Employees sometimes return to a former employer after resigning to accept new employment. When there is a very long gap in service, the rehiring employer will often treat the returning employee as a new employee for all purposes, including calculating severance. A recent case from Saskatchewan, Hetherington v. Saskatchewan Liquor and Gaming Authority, 2020 SKQB 110, reminds employers that courts will consider a variety of factors in deciding what impact a break in service will have on length of service for calculating common law termination entitlements.

The Facts

An employee with the government of Saskatchewan was terminated without cause after her position was eliminated. The employee worked for the government for 28 years in total but had a two year gap in service when she left to work for another employer. At the time of her termination, she was offered a severance package based solely on her most recent, uninterrupted years of service with the government.

The employee sued and asked the court for a severance package based on her entire 28 years of service to the employer.

The Decision

The key issue was what impact the employee's break in service should have on length of service for calculating reasonable notice of termination.

The judge explained that some courts have decided that a rehired employee is a new employee where there is no express agreement to recognize prior service. Others have considered a number of different factors to decide if prior service should be credited. These factors include:

  • Whether the employee was enticed to return to the original employer;
  • The level of remuneration given to a returning employee (i.e., did the employee receive the same or similar level of remuneration which they were receiving when they initially departed);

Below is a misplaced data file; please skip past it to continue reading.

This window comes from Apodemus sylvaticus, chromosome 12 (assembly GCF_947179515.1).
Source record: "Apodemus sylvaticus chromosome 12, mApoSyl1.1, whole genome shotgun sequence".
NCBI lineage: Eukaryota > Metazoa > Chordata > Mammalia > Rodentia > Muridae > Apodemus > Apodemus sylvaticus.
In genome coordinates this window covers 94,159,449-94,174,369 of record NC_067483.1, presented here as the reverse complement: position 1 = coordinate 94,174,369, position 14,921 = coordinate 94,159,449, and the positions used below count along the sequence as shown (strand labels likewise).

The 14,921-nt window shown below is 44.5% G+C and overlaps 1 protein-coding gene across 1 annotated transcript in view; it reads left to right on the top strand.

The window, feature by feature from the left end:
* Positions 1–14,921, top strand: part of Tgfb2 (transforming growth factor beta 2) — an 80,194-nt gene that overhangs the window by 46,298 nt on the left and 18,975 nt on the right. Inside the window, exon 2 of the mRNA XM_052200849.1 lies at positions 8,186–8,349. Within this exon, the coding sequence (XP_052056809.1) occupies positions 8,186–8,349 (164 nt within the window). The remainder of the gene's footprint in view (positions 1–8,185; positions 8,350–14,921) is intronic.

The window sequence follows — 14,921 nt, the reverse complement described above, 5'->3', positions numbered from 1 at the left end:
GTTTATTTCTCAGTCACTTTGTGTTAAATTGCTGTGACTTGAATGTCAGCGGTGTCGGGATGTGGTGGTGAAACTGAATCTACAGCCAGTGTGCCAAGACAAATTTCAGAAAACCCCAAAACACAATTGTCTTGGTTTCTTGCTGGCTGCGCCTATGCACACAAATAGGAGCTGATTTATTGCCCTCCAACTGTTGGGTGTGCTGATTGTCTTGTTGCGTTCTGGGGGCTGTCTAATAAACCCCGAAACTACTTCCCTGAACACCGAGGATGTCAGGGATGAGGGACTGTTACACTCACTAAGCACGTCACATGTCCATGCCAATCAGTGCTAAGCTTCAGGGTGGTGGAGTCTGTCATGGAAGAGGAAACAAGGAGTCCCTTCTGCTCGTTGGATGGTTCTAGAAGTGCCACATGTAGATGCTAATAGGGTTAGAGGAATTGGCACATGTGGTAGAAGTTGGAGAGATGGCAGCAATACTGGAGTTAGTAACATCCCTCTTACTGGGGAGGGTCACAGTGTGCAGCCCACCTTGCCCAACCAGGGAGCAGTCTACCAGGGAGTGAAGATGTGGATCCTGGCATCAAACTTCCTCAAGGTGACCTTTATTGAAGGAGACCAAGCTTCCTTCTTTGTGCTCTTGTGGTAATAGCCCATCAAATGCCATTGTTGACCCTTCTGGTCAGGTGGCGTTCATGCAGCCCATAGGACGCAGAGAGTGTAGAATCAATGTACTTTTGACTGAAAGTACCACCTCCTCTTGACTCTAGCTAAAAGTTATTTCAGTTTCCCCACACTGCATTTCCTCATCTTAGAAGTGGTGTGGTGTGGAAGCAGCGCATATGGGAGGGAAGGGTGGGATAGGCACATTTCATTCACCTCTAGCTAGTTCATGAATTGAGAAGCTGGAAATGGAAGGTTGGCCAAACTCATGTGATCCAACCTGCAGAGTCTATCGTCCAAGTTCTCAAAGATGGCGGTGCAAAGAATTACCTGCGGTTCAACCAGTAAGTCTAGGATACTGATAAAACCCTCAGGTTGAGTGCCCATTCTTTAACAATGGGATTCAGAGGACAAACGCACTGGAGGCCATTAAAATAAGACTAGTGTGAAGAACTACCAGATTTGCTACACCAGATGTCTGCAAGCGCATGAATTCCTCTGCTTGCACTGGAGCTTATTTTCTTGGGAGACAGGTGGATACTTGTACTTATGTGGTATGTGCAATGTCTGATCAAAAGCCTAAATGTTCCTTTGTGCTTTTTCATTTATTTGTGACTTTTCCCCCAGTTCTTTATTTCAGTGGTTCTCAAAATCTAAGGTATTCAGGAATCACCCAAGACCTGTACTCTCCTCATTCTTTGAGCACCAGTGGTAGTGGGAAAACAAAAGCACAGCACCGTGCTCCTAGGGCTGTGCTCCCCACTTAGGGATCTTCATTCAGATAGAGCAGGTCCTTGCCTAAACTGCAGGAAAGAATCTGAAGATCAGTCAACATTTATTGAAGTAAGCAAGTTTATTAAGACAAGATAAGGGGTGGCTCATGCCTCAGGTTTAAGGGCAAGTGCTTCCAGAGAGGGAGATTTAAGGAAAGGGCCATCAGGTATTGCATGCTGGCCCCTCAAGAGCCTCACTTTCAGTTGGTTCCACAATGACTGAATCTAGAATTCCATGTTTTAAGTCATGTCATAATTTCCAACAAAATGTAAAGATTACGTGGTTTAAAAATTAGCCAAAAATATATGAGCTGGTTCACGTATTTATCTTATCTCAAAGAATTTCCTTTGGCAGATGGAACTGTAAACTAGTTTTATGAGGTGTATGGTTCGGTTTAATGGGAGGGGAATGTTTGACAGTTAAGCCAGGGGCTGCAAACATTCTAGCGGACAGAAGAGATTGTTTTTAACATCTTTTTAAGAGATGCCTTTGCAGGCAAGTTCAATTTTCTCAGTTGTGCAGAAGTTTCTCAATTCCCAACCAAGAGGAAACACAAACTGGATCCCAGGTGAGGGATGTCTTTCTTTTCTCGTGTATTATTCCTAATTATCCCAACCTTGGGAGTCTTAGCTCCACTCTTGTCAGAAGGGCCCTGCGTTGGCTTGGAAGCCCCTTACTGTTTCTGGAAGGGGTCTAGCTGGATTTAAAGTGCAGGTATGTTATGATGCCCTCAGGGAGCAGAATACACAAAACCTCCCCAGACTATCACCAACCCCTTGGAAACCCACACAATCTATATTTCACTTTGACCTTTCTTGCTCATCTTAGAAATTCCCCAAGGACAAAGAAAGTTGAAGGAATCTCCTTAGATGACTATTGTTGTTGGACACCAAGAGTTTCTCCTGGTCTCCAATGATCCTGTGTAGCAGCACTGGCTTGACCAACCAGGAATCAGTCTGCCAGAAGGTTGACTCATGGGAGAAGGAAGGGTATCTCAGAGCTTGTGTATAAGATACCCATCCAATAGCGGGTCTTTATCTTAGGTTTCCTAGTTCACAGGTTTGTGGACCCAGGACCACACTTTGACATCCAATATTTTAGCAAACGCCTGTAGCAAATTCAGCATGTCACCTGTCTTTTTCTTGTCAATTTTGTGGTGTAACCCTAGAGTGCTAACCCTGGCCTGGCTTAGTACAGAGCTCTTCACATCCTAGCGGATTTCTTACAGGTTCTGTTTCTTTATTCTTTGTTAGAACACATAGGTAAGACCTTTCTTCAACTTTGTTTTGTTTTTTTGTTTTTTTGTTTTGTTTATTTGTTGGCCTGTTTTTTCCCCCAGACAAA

• Vacation entitlements and pension entitlements upon the employee's return;
  • Any long-service recognition; and
  • The length of the hiatus in employment as compared to the total years of service.

In this case, the judge decided that all 28 years of service should be included to calculate the employee's reasonable notice period. The judge considered the following:

  • The employment agreement was not determinative. It did not state that the Plaintiff would be credited for prior service;
  • The Plaintiff voluntarily left her position in 2005, and she was not induced to return;
  • The government recognized her previous experience to set salary at the top of the range for the position;
  • The government calculated vacation entitlement based on her previous service and the employee resumed her membership in the employer's pension plan based on her previous contributions;
  • The employee received a letter from the Premier recognizing her years of service, which included her prior years of employment; and
  • The 29 month break in service was relatively short when compared to 28 years of service.

Key Takeaways

This case was decided in Saskatchewan but is relevant for most employers because a similar approach to this issue is taken across Canada. The case is an important reminder that courts will consider a variety of factors in assessing the impact of a break in employment on length of service for calculating common law reasonable notice period. Employers rehiring former employers should consider all the various ways that they are recognizing past service and implement a termination provision to limit any termination entitlements based on total service.